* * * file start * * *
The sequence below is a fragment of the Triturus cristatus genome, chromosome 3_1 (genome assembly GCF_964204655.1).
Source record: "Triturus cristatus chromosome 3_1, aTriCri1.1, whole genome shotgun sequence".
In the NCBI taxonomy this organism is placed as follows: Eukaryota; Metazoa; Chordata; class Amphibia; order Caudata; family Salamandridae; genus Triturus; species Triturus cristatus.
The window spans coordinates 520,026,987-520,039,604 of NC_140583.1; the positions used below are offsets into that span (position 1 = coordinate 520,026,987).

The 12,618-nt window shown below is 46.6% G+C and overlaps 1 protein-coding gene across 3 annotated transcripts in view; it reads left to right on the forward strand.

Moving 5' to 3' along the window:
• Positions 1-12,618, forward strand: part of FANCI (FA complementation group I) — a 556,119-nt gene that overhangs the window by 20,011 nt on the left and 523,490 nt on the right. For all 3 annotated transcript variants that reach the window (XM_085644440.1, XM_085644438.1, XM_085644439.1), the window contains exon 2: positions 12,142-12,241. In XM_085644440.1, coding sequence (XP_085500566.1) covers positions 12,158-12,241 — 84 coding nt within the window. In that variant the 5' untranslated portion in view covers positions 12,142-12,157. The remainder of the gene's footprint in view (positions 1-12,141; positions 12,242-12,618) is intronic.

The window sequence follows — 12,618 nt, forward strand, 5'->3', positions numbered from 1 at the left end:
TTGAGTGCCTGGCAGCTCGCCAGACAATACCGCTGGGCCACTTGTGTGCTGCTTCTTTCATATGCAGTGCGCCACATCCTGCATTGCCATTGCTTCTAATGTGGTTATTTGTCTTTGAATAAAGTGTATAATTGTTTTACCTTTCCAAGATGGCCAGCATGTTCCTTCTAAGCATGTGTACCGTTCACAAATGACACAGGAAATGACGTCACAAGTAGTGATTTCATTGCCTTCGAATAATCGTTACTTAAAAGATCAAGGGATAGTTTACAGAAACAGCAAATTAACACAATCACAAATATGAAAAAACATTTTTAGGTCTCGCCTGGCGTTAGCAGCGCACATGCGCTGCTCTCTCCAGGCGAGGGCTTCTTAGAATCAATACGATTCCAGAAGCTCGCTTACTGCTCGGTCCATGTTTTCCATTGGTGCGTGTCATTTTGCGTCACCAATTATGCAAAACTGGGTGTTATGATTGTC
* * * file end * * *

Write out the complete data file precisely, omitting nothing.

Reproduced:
The sequence below is a fragment of the Triturus cristatus genome, chromosome 3_1 (genome assembly GCF_964204655.1).
Source record: "Triturus cristatus chromosome 3_1, aTriCri1.1, whole genome shotgun sequence".
In the NCBI taxonomy this organism is placed as follows: Eukaryota; Metazoa; Chordata; class Amphibia; order Caudata; family Salamandridae; genus Triturus; species Triturus cristatus.
The window spans coordinates 520,026,987-520,039,604 of NC_140583.1; the positions used below are offsets into that span (position 1 = coordinate 520,026,987).

The 12,618-nt window shown below is 46.6% G+C and overlaps 1 protein-coding gene across 3 annotated transcripts in view; it reads left to right on the forward strand.

Moving 5' to 3' along the window:
• Positions 1-12,618, forward strand: part of FANCI (FA complementation group I) — a 556,119-nt gene that overhangs the window by 20,011 nt on the left and 523,490 nt on the right. For all 3 annotated transcript variants that reach the window (XM_085644440.1, XM_085644438.1, XM_085644439.1), the window contains exon 2: positions 12,142-12,241. In XM_085644440.1, coding sequence (XP_085500566.1) covers positions 12,158-12,241 — 84 coding nt within the window. In that variant the 5' untranslated portion in view covers positions 12,142-12,157. The remainder of the gene's footprint in view (positions 1-12,141; positions 12,242-12,618) is intronic.

The window sequence follows — 12,618 nt, forward strand, 5'->3', positions numbered from 1 at the left end:
TTGAGTGCCTGGCAGCTCGCCAGACAATACCGCTGGGCCACTTGTGTGCTGCTTCTTTCATATGCAGTGCGCCACATCCTGCATTGCCATTGCTTCTAATGTGGTTATTTGTCTTTGAATAAAGTGTATAATTGTTTTACCTTTCCAAGATGGCCAGCATGTTCCTTCTAAGCATGTGTACCGTTCACAAATGACACAGGAAATGACGTCACAAGTAGTGATTTCATTGCCTTCGAATAATCGTTACTTAAAAGATCAAGGGATAGTTTACAGAAACAGCAAATTAACACAATCACAAATATGAAAAAACATTTTTAGGTCTCGCCTGGCGTTAGCAGCGCACATGCGCTGCTCTCTCCAGGCGAGGGCTTCTTAGAATCAATACGATTCCAGAAGCTCGCTTACTGCTCGGTCCATGTTTTCCATTGGTGCGTGTCATTTTGCGTCACCAATTATGCAAAACTGGGTGTTATGATTGTC